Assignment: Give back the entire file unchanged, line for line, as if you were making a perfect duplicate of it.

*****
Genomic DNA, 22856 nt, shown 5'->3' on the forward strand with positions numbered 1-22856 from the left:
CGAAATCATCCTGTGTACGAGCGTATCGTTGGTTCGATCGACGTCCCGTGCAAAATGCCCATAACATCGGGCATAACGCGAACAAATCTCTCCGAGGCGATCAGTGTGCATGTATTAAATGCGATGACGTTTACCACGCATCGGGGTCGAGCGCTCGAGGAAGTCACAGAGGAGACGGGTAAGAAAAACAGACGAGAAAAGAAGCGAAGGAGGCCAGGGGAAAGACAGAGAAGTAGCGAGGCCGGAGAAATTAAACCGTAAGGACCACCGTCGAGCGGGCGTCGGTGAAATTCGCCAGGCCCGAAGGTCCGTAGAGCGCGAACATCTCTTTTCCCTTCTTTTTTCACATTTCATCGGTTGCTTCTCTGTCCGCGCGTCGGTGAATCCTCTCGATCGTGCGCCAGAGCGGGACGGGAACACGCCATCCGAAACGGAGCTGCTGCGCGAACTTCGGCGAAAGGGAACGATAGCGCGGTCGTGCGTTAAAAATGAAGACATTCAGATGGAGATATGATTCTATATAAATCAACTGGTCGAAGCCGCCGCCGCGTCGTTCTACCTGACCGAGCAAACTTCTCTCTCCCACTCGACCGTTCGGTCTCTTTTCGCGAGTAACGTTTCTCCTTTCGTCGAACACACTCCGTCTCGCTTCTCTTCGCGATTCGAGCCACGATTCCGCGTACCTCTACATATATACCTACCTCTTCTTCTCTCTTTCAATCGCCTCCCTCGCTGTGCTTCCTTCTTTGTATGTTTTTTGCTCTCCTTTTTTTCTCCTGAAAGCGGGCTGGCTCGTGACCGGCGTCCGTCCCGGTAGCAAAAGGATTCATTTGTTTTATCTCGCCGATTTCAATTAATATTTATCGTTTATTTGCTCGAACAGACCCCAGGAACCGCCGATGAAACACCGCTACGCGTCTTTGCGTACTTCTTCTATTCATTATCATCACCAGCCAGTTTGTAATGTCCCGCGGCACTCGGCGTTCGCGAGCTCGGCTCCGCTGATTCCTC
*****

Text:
Genomic DNA, 22856 nt, shown 5'->3' on the forward strand with positions numbered 1-22856 from the left:
CGAAATCATCCTGTGTACGAGCGTATCGTTGGTTCGATCGACGTCCCGTGCAAAATGCCCATAACATCGGGCATAACGCGAACAAATCTCTCCGAGGCGATCAGTGTGCATGTATTAAATGCGATGACGTTTACCACGCATCGGGGTCGAGCGCTCGAGGAAGTCACAGAGGAGACGGGTAAGAAAAACAGACGAGAAAAGAAGCGAAGGAGGCCAGGGGAAAGACAGAGAAGTAGCGAGGCCGGAGAAATTAAACCGTAAGGACCACCGTCGAGCGGGCGTCGGTGAAATTCGCCAGGCCCGAAGGTCCGTAGAGCGCGAACATCTCTTTTCCCTTCTTTTTTCACATTTCATCGGTTGCTTCTCTGTCCGCGCGTCGGTGAATCCTCTCGATCGTGCGCCAGAGCGGGACGGGAACACGCCATCCGAAACGGAGCTGCTGCGCGAACTTCGGCGAAAGGGAACGATAGCGCGGTCGTGCGTTAAAAATGAAGACATTCAGATGGAGATATGATTCTATATAAATCAACTGGTCGAAGCCGCCGCCGCGTCGTTCTACCTGACCGAGCAAACTTCTCTCTCCCACTCGACCGTTCGGTCTCTTTTCGCGAGTAACGTTTCTCCTTTCGTCGAACACACTCCGTCTCGCTTCTCTTCGCGATTCGAGCCACGATTCCGCGTACCTCTACATATATACCTACCTCTTCTTCTCTCTTTCAATCGCCTCCCTCGCTGTGCTTCCTTCTTTGTATGTTTTTTGCTCTCCTTTTTTTCTCCTGAAAGCGGGCTGGCTCGTGACCGGCGTCCGTCCCGGTAGCAAAAGGATTCATTTGTTTTATCTCGCCGATTTCAATTAATATTTATCGTTTATTTGCTCGAACAGACCCCAGGAACCGCCGATGAAACACCGCTACGCGTCTTTGCGTACTTCTTCTATTCATTATCATCACCAGCCAGTTTGTAATGTCCCGCGGCACTCGGCGTTCGCGAGCTCGGCTCCGCTGATTCCTC